Patients at Baghdad's Rashad Psychiatric Hospital had few activities to occupy them. One was watching television, which included the Coalition Provisional Authority's daily live broadcasts and updates to the press. On this day, General Richard Myers, the Chairman of the Joint Chiefs of Staff, was fielding questions on how he proposed to address the rising insurgency, especially Muktada al-Sadr's Mahdi Army. Myers underplayed the threat of the insurgents. A few months later, the hospital grounds would shake from nearby bombs, and mortars would land in its courtyard as Coalition Forces fought the Mahdi Army right outside the hospital gates.
| Born in Toronto, Canada. Rita Leistner is a graduate of the International Center for Photography in New York, and has a master's degree in comparative literature from the University of Toronto. She spent 10 months covering the war in Iraq between April 2003 and September 2004. With a focus on in-depth, long-term projects, her feature work includes a profile of an American cavalry unit during a three month embed in the spring and summer of 2003, a portrait story of women residents at the Al Rashad Psychiatric Hospital in Baghdad, and a feature on the gravediggers at the cemetery of Najaf during the August-September siege of 2004. She often writes as well as photographs her stories. Her photographs and stories from Iraq have been published in The Walrus, Newsweek, Time, and Rolling Stone, among other publications. |
|Photo by Thorne Anderson |
September 23, 2003
Falluja is in ruins now, but bitter seeds were sown there from the earliest days of American occupation. In September 2003, I heard about an American air strike on a village in the Falluja area. I visited the village and found a family from the Jumaili tribe in distress. Three members of the family had been killed in their home during the night. Some neighbors then took me to the Falluja hospital where family members crowded into the room of nine-year-old Hussein Ali Al-Jumaili. A doctor raised an X-ray to explain his injuries to the family and I photographed Hussein and his sister through the image of his fractured skull. Within a week after this incident, six more members of the Jumaili family--including two women and a one-year-old child--were killed by American forces in two additional incidents.
|Born in Montgomery, Alabama, 1966. Thorne Anderson has been covering international news with Corbis/Sygma since 1999. Thorne's photographs are regularly published in magazines and newspapers including Time, Newsweek, Stern, and others. He has spent 10 months of the last two years in Iraq and is among the few active journalists who worked in Iraq during the sanctions period before the most recent war. While covering the war itself from Baghdad, he was arrested by Iraqi intelligence and expelled from the country. He returned to Iraq as soon as the borders opened at the end of the war and has covered the nascent occupation resistance movements, both Sunni and Shiite. In Najaf, he and journalist Phillip Robertson spent three days inside the Imam Ali shrine with the Mehdi Militia and its supporters at the peak of the American military siege. |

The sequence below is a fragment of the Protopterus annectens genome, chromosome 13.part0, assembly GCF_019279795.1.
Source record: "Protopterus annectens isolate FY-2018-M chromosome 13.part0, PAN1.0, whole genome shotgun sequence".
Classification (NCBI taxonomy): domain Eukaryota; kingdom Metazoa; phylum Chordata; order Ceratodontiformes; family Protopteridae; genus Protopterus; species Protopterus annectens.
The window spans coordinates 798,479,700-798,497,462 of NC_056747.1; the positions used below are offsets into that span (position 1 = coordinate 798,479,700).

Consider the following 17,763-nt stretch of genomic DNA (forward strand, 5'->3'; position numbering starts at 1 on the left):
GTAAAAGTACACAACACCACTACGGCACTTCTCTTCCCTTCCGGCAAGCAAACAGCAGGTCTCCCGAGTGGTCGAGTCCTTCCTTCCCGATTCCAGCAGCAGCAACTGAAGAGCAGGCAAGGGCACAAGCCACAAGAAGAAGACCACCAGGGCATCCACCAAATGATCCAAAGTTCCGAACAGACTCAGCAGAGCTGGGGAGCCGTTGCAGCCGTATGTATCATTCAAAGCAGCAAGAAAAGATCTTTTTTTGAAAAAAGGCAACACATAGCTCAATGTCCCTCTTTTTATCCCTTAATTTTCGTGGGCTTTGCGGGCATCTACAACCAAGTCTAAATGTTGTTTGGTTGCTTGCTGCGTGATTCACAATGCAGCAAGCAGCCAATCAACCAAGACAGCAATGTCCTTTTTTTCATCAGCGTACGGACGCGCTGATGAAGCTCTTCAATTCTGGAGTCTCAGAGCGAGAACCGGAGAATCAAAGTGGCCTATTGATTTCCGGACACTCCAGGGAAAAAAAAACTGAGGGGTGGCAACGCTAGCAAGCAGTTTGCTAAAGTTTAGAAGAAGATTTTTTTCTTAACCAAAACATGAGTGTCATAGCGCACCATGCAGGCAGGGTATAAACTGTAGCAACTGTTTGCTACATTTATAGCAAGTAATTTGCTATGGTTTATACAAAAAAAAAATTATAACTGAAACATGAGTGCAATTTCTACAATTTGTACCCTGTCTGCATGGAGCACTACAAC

From Publishers Weekly
One of this book's blurbs calls it "apolitical," but this seems misleading: there's no dearth of subtext embedded in these images, taken by four photojournalists traveling independently through war-torn Iraq. Phillip Robertson, a journalist for Salon.com, describes crossing battle lines to cover the insurgent Mahdi Army. The street fighters "took us in, and there was an innocent, human quality in this moment that I cannot describe over a year later." Clearly, the book is not designed to make anyone feel comfortable: Pictures of blood-stained hospital floors, children being prepared for burial and excavated mass graves are morbid (and expected) images of war, but what makes this collection so wrenching is the gray area it covers. Photographer Thorne Anderson, the veteran of the group, was present at the toppling of the Saddam statue, yet "there were also chants of 'Down, down, America!'" Iraqi-born Ghaith Abdu-Ahad has compiled the most grisly of images, many of which resulted from an American helicopter attack on a crowd celebrating around a burning U.S. armored personnel carrier. Woven in are photos of everyday life-fashion shows and men playing dominoes-a contrast that serves the photographers' intention to "humanize a conflict."